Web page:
Americans regularly overestimate how large their military is, as well as exactly how many of their fellow Americans serve across the various branches of the Armed Forces at any given time. But by that same token, they don’t think much at all about how many families—spouses, children, and other dependents—also “serve” alongside the one in the actual uniform, or about the issues, challenges, and opportunities that military families face daily.
When the draft ended in 1973, about 1% of the population served in the military, compared to less than one-half of the 1% who do today. Then, the active component of the military, excluding the Coast Guard, comprised 1.9 million men and women. The most recent peak was in 1987, but since then, the military has shrunk by 38%, only growing or shrinking 3% or less in any given year over the past twenty years, despite America fighting two wars in the Middle East and numerous other terrorism-related situations around the globe.
Today’s military employs 1.3 million individuals in active-duty service. The National Guard and Reserves together have an end strength of around 800,200. Overall, the Department of Defense (DoD) employs an additional 807,000 civilians and 400,000 service contractors in defense-related work. When counting its “military family,” DoD puts that number at 5.2 million all told, between the service members and their families.
As stands to reason, across the total DoD force, there are more family members (54.6%) than military personnel (45.4%), though the percentage of at least active-duty family members has decreased compared to 2005. Looking exclusively at the active-duty component, the DoD’s latest numbers reveal that 50% of those who are serving are married, with 35.4% of these having children, compared to 46.1% who are single and without children. Of the former, approximately 2.4% have a dual-military marriage with children. And among those who are single (there are about 52,000 individuals in this category), about 5.6% have children. Across all the service branches on active duty, officers are more likely to have children (65.3%) than those enlisted (47%).
Here, it is perhaps helpful to remember that the minimum age for initial entrance into the military is 17 and the maximum age allowed by law is 42, although that can vary by service branch and over time. Consequently, about 40% of service members are age 25 or younger, while 61% are age 30 or younger—precisely those years when many individuals attempt to or begin to form families and raise children.
Overall, there are nearly 1 million “active duty” children, 74% under eleven years old. Over 90% of military spouses are women, although 9.5% are men. However, and of growing concern to military families themselves and their advocates, only about 50% of civilian spouses hold employment, despite their average age being 32 years old. (Among only active-duty forces, nearly one-half of spouses are 30 years of age or younger.)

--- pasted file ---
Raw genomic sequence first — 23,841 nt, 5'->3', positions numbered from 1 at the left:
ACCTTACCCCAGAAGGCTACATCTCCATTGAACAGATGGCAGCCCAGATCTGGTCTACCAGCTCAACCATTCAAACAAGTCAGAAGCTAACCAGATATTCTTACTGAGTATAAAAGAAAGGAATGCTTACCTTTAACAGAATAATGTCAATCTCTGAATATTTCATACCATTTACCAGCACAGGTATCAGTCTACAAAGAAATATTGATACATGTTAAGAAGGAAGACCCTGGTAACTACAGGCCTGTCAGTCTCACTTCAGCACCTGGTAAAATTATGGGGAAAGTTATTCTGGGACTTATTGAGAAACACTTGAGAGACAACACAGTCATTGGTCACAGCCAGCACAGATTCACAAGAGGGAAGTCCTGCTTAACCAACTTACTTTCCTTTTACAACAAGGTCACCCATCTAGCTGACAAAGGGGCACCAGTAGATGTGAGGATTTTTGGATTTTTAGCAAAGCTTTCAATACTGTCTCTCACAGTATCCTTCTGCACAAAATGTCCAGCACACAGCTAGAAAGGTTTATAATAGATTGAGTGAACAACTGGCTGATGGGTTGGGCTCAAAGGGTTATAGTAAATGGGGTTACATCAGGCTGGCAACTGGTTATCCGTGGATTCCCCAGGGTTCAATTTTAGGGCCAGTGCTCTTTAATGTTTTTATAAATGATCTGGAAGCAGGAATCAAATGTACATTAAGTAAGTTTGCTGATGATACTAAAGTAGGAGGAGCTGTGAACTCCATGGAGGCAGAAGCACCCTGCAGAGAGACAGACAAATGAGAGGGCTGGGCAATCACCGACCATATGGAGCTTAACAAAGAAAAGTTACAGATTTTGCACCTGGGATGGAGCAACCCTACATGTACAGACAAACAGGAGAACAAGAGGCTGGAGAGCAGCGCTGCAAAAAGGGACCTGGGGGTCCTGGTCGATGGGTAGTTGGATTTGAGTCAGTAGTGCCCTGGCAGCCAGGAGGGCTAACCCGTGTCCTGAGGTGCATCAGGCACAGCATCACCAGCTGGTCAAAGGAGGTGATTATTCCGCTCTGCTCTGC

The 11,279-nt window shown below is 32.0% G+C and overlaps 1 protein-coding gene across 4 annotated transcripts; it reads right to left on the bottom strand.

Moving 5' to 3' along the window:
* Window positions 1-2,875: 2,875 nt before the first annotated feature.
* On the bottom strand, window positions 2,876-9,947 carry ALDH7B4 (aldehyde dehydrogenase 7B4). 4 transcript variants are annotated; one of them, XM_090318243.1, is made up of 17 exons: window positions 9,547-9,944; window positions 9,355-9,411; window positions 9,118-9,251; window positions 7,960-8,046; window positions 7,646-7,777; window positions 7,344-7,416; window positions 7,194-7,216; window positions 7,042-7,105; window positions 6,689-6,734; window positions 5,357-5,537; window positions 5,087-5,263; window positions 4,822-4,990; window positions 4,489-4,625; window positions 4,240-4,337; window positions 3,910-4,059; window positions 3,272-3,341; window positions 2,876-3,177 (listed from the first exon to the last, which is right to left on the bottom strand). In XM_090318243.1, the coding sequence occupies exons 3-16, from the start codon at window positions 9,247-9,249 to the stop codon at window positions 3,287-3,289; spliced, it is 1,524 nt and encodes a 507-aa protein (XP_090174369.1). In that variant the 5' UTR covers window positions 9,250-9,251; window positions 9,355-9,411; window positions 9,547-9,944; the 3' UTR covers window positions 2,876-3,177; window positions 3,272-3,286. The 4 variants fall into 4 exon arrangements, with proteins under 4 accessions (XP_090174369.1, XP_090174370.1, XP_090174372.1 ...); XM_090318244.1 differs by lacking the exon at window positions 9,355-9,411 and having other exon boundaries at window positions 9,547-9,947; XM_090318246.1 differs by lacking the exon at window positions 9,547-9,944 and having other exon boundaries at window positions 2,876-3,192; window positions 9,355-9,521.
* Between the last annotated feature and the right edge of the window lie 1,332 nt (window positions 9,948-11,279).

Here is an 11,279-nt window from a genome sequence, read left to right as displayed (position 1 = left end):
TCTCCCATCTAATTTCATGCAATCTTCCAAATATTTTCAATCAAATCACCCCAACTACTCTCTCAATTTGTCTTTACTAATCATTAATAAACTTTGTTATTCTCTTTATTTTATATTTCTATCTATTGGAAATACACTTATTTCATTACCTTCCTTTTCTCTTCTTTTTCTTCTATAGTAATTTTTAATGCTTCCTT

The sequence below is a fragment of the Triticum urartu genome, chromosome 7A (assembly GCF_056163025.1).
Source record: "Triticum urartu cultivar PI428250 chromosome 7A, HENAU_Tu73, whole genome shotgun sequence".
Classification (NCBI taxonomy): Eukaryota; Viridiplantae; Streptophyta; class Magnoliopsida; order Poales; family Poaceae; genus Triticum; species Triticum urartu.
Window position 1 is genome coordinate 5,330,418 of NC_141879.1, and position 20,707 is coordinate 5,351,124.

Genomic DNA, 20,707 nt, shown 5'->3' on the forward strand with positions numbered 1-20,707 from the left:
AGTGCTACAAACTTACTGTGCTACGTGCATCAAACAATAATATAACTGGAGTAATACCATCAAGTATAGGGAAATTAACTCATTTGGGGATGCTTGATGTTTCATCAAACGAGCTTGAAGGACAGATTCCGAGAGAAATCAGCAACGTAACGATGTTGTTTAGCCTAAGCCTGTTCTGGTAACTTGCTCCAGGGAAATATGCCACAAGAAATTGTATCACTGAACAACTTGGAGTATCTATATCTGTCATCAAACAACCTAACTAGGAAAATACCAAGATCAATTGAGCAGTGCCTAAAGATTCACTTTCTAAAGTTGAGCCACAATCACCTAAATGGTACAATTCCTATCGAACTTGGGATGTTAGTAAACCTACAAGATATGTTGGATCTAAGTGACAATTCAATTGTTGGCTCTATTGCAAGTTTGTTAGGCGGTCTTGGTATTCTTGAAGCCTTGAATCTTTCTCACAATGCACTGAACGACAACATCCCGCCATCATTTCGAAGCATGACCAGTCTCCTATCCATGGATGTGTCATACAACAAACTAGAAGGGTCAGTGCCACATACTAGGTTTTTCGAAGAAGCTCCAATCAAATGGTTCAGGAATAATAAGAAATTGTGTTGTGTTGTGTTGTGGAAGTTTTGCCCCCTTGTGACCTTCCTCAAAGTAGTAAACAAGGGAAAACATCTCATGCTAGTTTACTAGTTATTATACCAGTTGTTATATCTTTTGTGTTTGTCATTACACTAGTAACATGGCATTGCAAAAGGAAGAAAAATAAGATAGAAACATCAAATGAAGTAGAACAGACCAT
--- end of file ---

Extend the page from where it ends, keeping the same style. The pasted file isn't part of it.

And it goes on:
As with any large group of people, the reasons for this are varied. But there are a few constant factors that military families necessarily face that disrupt their lives in ways that render traditional employment difficult for them. For starters, military families move on average every two to three years, which particularly impacts military spouses and children in terms of having to leave or change homes, jobs, schools, and support networks. (In military lingo, this mandatory relocation is called “PCSing”, for Permanent Change of Station.) This every-few-years process makes it difficult for military spouses to pursue traditional career paths.
Two additional factors here are the reality of the military member being deployed away from their family and the costs of child care. In Blue Star Family’s most recent Military Family Lifestyle Survey (the most extensive survey of military families that currently exists), eight out of ten active-duty family respondents had been separated from their family or service member in the past 18 months due to military service, with 31% having been separated for a total of six or more months. With only 24% of active-duty families being able to find child care that works for their situation, it is less surprising that one in three active-duty spouses who are not working report that it is because child care is too expensive.
For some military spouses, the question of the education of their children also factors into their decision to remain outside of the traditional workforce. Around 13% of active-duty families reported to Blue Star Families that they were homeschooling at least their oldest child, with the top reason being to help stabilize their child(ren)’s educational experience.
Given all of the above, it is no wonder that the top five concerns of active-duty families (ranked in descending order) in 2021 were military spouse employment; amount of time away from family; dependent child(ren)’s education; relocation/PCS issues; and military pay, and that of the three top contributors to their financial stress, spouse un- or underemployment ranked first (followed by student loans and out-of-pocket relocation costs).